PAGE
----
2.1 a.m.


Would you, Captain Bourne, for the convenience of the Committee, indicate to us whether you propose to call the Amendments in the name of the hon. Member for Barnstaple (Sir B. Peto)—in page 27, line 16, to leave out from "per-centage," to the end of the paragraph, and insert as will produce a sum equal to the cost of operating the totalisator added to five per cent. on the capital cost of the erection and equipment of the totalisator, as certified by the accountant to be appointed under the provisions of paragraph three of this Schedule"— Or either of the Amendments standing in my name—in page 27, line 16, after "cent.," to insert— or such lesser percentage as the Secretary of State may from time to time, by regulations, prescribe for any class of track. And in line 26, at the end, to insert— and (c) in the case of any totalisator which has been in operation for more than twelve months, when in any operator's financial year the total amount so deducted, less the certified costs of operation during the previous financial year shall equal seven per cent. of the capital cost of the totalisator as certified for the purpose of this Schedule by the accountant, no further such deductions shall be made in that financial year.


No, I do not intend to call them, because it is obvious that if five is left out and six inserted the other Amendments would not read. I propose to take the discussion on the proposals of the Government.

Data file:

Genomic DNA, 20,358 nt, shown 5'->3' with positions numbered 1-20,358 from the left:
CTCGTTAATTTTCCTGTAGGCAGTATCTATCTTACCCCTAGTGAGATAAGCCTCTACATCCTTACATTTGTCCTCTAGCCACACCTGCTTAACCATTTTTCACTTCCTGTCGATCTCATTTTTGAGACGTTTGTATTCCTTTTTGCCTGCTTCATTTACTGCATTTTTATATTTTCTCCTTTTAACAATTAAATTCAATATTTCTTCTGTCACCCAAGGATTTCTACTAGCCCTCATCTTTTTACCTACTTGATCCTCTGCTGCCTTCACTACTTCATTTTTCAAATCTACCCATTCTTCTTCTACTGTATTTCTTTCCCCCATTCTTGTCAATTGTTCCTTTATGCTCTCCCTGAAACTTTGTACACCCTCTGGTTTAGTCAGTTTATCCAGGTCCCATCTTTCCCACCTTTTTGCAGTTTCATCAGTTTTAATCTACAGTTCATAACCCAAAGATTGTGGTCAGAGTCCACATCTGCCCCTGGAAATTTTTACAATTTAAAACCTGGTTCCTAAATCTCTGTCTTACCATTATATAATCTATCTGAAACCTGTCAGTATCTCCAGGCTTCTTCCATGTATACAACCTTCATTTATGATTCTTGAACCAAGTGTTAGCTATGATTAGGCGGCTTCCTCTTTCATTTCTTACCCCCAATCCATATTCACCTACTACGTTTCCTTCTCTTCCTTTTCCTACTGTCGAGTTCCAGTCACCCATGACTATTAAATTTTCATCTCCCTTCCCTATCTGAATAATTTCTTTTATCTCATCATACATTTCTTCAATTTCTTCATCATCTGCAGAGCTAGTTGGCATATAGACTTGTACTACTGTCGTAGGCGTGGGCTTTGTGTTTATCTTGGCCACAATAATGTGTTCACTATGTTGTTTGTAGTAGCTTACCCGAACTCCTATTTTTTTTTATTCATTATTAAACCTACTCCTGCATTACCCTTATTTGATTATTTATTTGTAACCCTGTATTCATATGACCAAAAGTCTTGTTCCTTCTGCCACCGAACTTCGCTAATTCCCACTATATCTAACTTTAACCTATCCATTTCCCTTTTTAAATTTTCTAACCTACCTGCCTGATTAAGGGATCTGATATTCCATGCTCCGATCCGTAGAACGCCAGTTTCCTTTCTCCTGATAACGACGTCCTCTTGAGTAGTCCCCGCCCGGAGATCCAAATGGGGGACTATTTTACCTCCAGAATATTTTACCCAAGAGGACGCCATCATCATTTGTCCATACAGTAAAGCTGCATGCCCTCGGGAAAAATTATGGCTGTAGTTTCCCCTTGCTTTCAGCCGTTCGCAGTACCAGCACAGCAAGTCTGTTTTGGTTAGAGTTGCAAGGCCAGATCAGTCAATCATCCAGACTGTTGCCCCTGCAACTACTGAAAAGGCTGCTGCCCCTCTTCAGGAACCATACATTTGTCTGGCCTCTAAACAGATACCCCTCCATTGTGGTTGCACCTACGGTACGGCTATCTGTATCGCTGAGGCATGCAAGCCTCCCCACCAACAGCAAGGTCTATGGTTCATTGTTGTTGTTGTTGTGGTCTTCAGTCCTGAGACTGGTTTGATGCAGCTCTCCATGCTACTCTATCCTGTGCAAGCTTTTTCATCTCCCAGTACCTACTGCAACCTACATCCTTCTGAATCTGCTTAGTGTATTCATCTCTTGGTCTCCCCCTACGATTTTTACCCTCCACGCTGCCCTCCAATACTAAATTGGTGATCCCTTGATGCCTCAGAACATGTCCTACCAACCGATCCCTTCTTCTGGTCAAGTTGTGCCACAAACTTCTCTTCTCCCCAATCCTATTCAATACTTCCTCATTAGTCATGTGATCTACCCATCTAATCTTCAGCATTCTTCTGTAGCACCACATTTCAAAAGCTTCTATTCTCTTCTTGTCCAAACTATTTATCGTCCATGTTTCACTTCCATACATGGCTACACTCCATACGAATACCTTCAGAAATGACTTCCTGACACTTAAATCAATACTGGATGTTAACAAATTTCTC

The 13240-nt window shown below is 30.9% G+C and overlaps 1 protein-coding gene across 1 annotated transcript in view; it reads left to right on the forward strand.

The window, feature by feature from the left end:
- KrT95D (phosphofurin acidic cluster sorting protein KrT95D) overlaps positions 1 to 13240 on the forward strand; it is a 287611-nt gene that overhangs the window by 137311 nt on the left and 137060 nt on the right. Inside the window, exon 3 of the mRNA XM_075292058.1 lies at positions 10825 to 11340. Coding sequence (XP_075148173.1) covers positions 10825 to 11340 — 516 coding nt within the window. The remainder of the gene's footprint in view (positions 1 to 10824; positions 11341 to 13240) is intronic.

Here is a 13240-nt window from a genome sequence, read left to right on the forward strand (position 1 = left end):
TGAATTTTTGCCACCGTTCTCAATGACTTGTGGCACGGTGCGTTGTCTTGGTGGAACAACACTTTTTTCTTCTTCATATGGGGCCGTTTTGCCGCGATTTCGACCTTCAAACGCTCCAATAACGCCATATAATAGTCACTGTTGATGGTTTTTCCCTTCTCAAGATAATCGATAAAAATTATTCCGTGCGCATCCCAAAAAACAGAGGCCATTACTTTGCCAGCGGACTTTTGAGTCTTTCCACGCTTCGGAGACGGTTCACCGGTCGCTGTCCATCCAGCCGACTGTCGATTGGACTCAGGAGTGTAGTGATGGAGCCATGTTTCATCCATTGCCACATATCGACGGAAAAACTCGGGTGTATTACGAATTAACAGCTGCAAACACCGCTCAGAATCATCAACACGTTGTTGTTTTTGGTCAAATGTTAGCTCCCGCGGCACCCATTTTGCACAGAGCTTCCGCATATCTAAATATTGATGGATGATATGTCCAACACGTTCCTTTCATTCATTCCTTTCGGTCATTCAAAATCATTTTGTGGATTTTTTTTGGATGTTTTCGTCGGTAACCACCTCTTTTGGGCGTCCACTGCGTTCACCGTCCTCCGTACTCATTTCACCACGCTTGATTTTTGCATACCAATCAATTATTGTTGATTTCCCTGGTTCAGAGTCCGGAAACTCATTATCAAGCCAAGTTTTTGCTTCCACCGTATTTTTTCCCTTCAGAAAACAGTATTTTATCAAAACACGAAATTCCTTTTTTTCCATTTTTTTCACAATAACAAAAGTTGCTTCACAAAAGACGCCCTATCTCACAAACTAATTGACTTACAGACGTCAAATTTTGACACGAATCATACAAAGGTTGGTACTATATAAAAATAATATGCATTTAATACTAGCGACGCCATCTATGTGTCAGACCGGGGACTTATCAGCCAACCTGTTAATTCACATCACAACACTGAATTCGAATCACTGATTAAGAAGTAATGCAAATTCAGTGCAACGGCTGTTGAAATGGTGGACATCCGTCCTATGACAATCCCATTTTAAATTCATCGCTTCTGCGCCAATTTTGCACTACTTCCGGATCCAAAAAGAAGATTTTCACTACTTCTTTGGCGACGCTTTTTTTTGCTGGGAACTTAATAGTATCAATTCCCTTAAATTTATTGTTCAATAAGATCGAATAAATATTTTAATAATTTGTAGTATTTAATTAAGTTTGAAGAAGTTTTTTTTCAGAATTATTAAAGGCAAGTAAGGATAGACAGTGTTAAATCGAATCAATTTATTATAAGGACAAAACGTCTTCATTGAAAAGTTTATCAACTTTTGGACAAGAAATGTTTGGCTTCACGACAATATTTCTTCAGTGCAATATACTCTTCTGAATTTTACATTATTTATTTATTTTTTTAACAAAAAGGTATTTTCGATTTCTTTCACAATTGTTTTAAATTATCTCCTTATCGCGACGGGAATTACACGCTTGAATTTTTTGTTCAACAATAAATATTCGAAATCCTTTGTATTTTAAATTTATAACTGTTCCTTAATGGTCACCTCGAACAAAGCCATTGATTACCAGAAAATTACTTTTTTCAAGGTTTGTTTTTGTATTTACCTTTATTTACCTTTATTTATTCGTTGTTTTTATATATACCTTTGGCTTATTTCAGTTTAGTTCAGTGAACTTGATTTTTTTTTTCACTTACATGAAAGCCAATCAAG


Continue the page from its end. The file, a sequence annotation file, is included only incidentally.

2.2 a.m.


I hope there is not going to be a general discussion on this question. The right hon. Gentleman has quite rightly explained that in the original Bill there was three per cent. taken off. In the terms of the series of Amendments it simply means that the total net rake off will amount approximately to 6 per cent. I think that that is perhaps better than the proposal in the Bill when it came from another place. May I ask whether the right hon. Gentleman proposes to insert the. words of his Amendment on page 2000 of the Order Paper—in page 27, line 19—to leave out from the beginning to "and" in line 21 and to insert: (a) where the number of pence in the amount payable in respect of each betting unit staked by a person winning a bet is not exactly divisible by three, then—

  1. (i) if the remainder does not exceed three halfpence, it may be retained by the operator; but
  2. (ii) if the remainder exceeds three halfpence, the amount payable in respect of each betting unit staked by the said person shall be deemed to be increased to the next greater number of pence which is so divisible."
If it be intended that the operator can only take 6 per cent., why worry about the breakages? The words here seem to be so give and take that ultimately they may mean nothing to the operator, and nothing to the client. Would it not meet the same purpose if the whole of these words were omitted leaving the operator to share out to the least possible minimum on every race. He would not necessarily have to go to decimal points so long as the take off had been this 6 per cent. on the seven or eight races to the last common denominator.

2.4 a.m.


This is an interesting Amendment. I understand the object of the breakage is to avoid the inconvenience of paying out half-pennies and to give out the money in reasonably round sums so that the transaction can be done quickly. It has been worked out to 1½d. so as to retain the average. That becomes 1 per cent. on a dividend of 150 pennies. Taking the case of the 2s. unit, I should imagine that the case where it is 150 pennies is unusual because in most cases it must be less than 12s. 6d. It is a little difficult to find out what the breakages will be. I imagine that in general the present system represents a balance of more than 1 per cent. I have no doubt the right hon. Gentleman has been studying what is the actual profit, and I would be grateful if he would tell me the result of his observations.